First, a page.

Literary and artistic creation

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Freud considered literary creations and, more generally, artistic creations enigmatic because of their ability to produce emotion in the spectator (the essence of art) and in regard to the origin of themes chosen by authors. Far from contenting himself with applying the psychoanalytic method to the analysis of works of art, Freud emphasized the heuristic value of such works for the psychoanalytic study of the human psyche. Literature and art occupy a considerable place in his work (the works of Goethe and Sophocles being among the first), as in the work of his disciples (Nunberg and Federn, 1962-1975).

In works of literature Freud identifies and confirms several clinical observations, the most perceptive being the Oedipus complex in Sophocles' Oedipus Tyrannus and his analysis of Hamlet in Shakespeare's Hamlet. Freud treats the characters of fiction, more than their authors (pathography), as true clinical cases. Freud (1907a [1906]) wrote that Wilhelm Jensen's fantasy (Gradiva) could be subtitled a "psychiatric study," although he simultaneously questions the value of the subtitle, because the author ignores (as does psychoanalysis itself) the split between the normal and the pathological. It is easy to see how novelists would interest Freud, since their literary creations are based on self-analysis: "[The author of a literary work] directs his attention to the unconscious in his own mind, he listens to its possible developments and lends them artistic expression instead of suppressing them by conscious criticism. Thus he experiences from himself what we [[[psychoanalysts]]] learn from others—the laws which the activities of this unconscious must obey" (1907a [1906], p. 92). The novelist is a psychoanalyst who lacks the technique and patients but is capable of incorporating in his art his knowledge of the unconscious acquired through self-observation. To the extent that the author projects himself into his characters, this disposition justifies describing what authors do as psychoanalytic analysis. Thus in "Dostoyevsky and Parricide" (1928b [1927]), Freud simultaneously analyzes The Brothers Karamazov and Dostoyevsky, and he deepens our understanding of the concept of castration through his analysis of hysterical epilepsy. The third element in the psychoanalytic study of literary creation, after the characters and the author, is the reader. In "Psychopathic Characters on the Stage" (1942a [1905-1906]) and "Creative Writers and Day-Dreaming" (1908e [1907]), Freud emphasizes what the reader gains by identifying with the hero. In addition to Aristotelian catharsis, such identification "gives people the sense, which they so much desire, of a raising of the potential of their psychical state" (1942a [1905-1906], p. 305). At first, it is surprising to see pleasure and tension identified in this way, but there is a simultaneous discharge of the tension involved, since the reader continues to enjoy the contrast between the tribulations of the hero and his own personal security. In literature there are several sources of satisfaction: pleasure in the heroic revolt against the father or his representations, masochistic pleasure in identification with the hero, and pleasure in not being threatened in the real world. In Freud's work, artistic creation occupies a less important place than literary creation. In Leonardo da Vinci and a Memory of His Childhood (1910c), Freud mainly emphasizes the conflict between artistic realization and scientific investigation. But Freud also examined the origin of the design of the painting Mona Lisa (the smile of Mona Lisa, said to be Anna Metterza). His examination led to an interpretation that associated a vulture with Leonardo's memory traces from childhood. The risks and limitations of such interpretations are illustrated by Freud's famous translation error, since the "vulture" was in fact a kite. The fecundity of such study of works of art extends well beyond the question of artistic creation, for the psychoanalytic study of works of art develops new insights into homosexuality, again attesting to its heuristic value. In turn, analysis of a work of art can implicate the analytic method, as shown in "The Moses of Michelangelo" (1914b), which is carried out as if Freud were listening to a patient, incorporating details that would generally be overlooked. Here, as elsewhere, Freud compares his point of view with those of other disciplines, especially art history. After Freud many other authors continued his work on creativity, enlarging the study to other fields (primarily music). It is worth noting that Freud did not include in his study the field he knew best, namely theoretical creativity. This oversight reflects the division he established between fantasy and critical reason, while he himself served as proof of the effectiveness of theoretical fantasies (the witch of metapsychology). Since Freud, literary and artistic creation has also been extensively studied in its relation to psychopathology (psychosis), and this has given rise to clinical developments of unequaled value in the field of "art therapy."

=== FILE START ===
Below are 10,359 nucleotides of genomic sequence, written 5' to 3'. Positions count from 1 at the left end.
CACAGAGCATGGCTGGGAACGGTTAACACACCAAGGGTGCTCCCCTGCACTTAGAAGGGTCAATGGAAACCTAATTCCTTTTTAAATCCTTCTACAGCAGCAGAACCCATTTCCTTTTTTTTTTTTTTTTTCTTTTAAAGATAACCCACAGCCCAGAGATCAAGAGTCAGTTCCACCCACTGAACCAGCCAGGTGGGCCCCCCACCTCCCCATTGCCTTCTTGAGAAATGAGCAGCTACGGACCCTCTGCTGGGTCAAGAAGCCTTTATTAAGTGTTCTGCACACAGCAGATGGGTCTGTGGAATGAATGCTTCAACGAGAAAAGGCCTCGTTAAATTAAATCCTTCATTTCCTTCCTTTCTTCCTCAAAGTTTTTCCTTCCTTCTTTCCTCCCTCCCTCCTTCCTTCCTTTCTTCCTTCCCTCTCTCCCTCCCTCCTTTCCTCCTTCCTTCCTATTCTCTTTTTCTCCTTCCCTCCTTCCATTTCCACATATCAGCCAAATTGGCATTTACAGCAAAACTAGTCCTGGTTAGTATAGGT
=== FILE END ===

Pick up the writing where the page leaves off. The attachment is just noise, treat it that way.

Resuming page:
See Also


  1. Freud, Sigmund. (1907a [1906]). Delusions and dreams in Jensen's "Gradiva." SE, 9: 1-95.
  2. ——. (1908e [1907]). Creative writers and day-dreaming. SE, 9: 143-153.
  3. ——. (1910c). Leonardo da Vinci and a memory of his childhood. SE, 9: 63-137.
  4. ——. (1914b). The Moses of Michelangelo. SE, 13: 209-238.
  5. ——. (1928b [1927]). Dostoevsky and parricide. SE, 21: 177-194.
  6. ——. (1942a [1905-1906]). Psychopathic characters on the stage. SE, 7: 303-310.